Visions of an Art Trail past 6 – North and south Lakes
On the Rocks
The Woodstock Times
April 4, 2013
Robert and Johanna Titus
We continue to follow in the footsteps of the artists of the Hudson River School of Art. We have also been following the Art Trail which honors their memories. We have literally been standing where they stood when they sketched and painted our picturesque Catskill landscapes. In this chapter we are visiting site number six on the Art Trail. That is North and South Lakes.
The lakes were the property of the Catskill Mountain House Hotel when young Thomas Cole visited there in the early autumn of 1825. He must have spent a good bit of time exploring the visual possibilities of the surroundings, and that included the lakes. He did his sketches for “Lake with Dead Trees” there and put it, along with two other canvases, up for sale – with an asking price of $20 each. It was the making of him as an artist. The three paintings sold quickly and received high praise in newspaper reviews. In short, Thomas Cole wowed the critics. It was, quite literally, the birth of the Hudson River School of Art. And it happened at the lakes.
When we visit South Lake it is quite easy to find our way to the site where Cole must have sat and sketched in preparation for painting “Lake with Dead Trees.” He did it on the north shore of the lake. Curiously, he made that body of water look a good bit smaller than it really is. We were also puzzled by the dead trees and guessed that the Hotel must have recently raised the lake’s dam in order to make it larger. That would have drowned all the trees along the old shoreline. In the far distance was High Point Mountain, looming above the lake. That craggy peak would be featured in countless paintings done in later time; artists cannot resist it. The site has been commemorated with a sign, part of the Art Trail.
Our working hypothesis, in this series, is that it was ice age events that made the landscapes that our famed artists painted. We are arguing that it was the glaciers that created the beauty that they painted and this is certainly true at both North and South Lakes. These basins were carved into the underlying sandstone bedrock by advancing glaciers. These were masses of ice that had risen up out of the Hudson Valley and flowed into the vicinity of the two lakes. To geologists, they are still easily imagined; we certainly “saw” them.
All glaciers are composed of ice and ice is a mineral, just like quartz or feldspar. But it is a very different sort of mineral. It’s silly to think of a quartz glacier advancing across a landscape, but ice can actually perform that nearly miraculous deed. All minerals melt, but ice melts at a very low temperature. That is one of the reasons that it is so dynamic. It does something that you won’t see in other minerals; it moves. At North Lake we see the effect of such movement. All along the eastern shore of the lake we find bedrock that displays the evidence of the motions of the glaciers. The evidence is in the form of westward trending scratches left by the advancing ice. The bottom of the glacier carried large amounts of sand, along with numerous cobbles and boulders. The sand ground and polished the bedrock, and then the cobbles and boulders gouged scratches into it. These scratches are called glacial striations. We see these striations all along the eastern shore of North Lake and also upon the bedrock that separate it from South Lake. If you visit the area, make sure to take a good look at those shoreline rocks; it won’t take you long to see what we have seen. If you have not done this before, you will find it to be quite a revelation. You are looking at the direct evidence of glaciation. The very motions of the ice are manifest before you; it is a marvel. We wonder if Thomas Cole ever noticed this. In 1825 it would have been nearly impossible to have explained these exotic features. Nobody truly understood the Ice Age back then.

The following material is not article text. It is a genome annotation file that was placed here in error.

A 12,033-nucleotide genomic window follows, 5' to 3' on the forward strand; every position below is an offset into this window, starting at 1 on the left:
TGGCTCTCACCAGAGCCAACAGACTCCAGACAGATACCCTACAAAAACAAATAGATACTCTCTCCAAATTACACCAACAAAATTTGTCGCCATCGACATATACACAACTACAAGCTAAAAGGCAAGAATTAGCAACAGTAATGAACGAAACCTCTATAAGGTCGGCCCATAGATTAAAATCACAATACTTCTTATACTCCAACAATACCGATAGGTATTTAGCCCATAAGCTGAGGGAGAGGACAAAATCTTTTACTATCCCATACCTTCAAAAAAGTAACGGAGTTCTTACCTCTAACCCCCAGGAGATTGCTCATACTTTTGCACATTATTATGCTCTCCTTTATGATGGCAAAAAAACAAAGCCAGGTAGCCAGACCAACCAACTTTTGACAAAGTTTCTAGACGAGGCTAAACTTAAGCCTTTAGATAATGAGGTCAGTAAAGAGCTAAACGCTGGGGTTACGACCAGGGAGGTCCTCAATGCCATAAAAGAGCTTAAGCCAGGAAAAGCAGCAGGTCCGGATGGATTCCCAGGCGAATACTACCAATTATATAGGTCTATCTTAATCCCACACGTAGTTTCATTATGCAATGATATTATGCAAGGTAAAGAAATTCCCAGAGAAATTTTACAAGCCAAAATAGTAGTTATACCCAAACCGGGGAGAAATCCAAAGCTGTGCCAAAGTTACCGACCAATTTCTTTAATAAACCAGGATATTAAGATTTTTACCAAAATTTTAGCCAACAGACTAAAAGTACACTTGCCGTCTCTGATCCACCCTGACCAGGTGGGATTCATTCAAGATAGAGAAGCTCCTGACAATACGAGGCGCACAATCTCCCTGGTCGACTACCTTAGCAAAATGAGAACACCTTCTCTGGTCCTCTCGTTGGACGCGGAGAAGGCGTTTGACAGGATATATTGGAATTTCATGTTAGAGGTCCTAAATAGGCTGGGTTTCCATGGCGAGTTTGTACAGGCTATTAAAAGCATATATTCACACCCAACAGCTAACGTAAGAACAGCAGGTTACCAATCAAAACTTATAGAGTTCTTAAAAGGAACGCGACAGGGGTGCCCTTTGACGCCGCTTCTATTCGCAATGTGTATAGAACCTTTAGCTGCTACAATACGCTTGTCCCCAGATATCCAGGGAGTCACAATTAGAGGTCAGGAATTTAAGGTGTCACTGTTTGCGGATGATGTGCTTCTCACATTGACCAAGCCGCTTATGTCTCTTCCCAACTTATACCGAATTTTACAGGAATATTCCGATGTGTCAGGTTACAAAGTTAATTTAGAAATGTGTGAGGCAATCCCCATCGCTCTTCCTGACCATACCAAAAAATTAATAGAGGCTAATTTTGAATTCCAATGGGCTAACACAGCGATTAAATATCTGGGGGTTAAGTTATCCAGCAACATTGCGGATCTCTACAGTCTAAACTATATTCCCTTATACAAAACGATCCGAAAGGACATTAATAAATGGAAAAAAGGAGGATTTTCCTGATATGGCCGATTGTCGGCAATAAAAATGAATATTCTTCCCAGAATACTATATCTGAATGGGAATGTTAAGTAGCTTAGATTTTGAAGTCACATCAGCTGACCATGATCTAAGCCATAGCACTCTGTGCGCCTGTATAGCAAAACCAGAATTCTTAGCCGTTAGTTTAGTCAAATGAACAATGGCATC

The striations have compass directions and all the ones we see tell us the same thing; the glaciers rose out of the Hudson Valley and flowed westward and then southwestward into the vicinity of the two lakes. It was this advancing front of ice that scooped out these two basins and created the very landscape where Thomas Cole would begin his career.
The story gets better; there is at least some evidence of a colossal glacial collision in the South Lake vicinity. We find glacial striations that tell us of another mass of ice that flowed westward up Kaaterskill Clove and then turned north to cross over the Kaaterskill Falls site. That ice, we think, must have advanced until it collided with the ice coming in across North Lake from the east. What an image this gives us to imagine: two sizable glaciers colliding with each other, It’s Nature’s version of a train wreck.
We like to climb up the unmarked trail that runs east and parallel to the shore of South Lake. That trail affords us several locations where we can look down at today’s lake. In our mind’s eyes we can see into the past. Before us, from the northeast and from the southwest, two glaciers advance towards each other and then manifest a slow, grinding collision.
Nobody ever painted that scene.
Note: most of Thomas Cole’s paintings are easily accessed online, including “Lake with Dead Trees.” Reach the authors at firstname.lastname@example.org Join their facebook page “The Catskill Geologist.”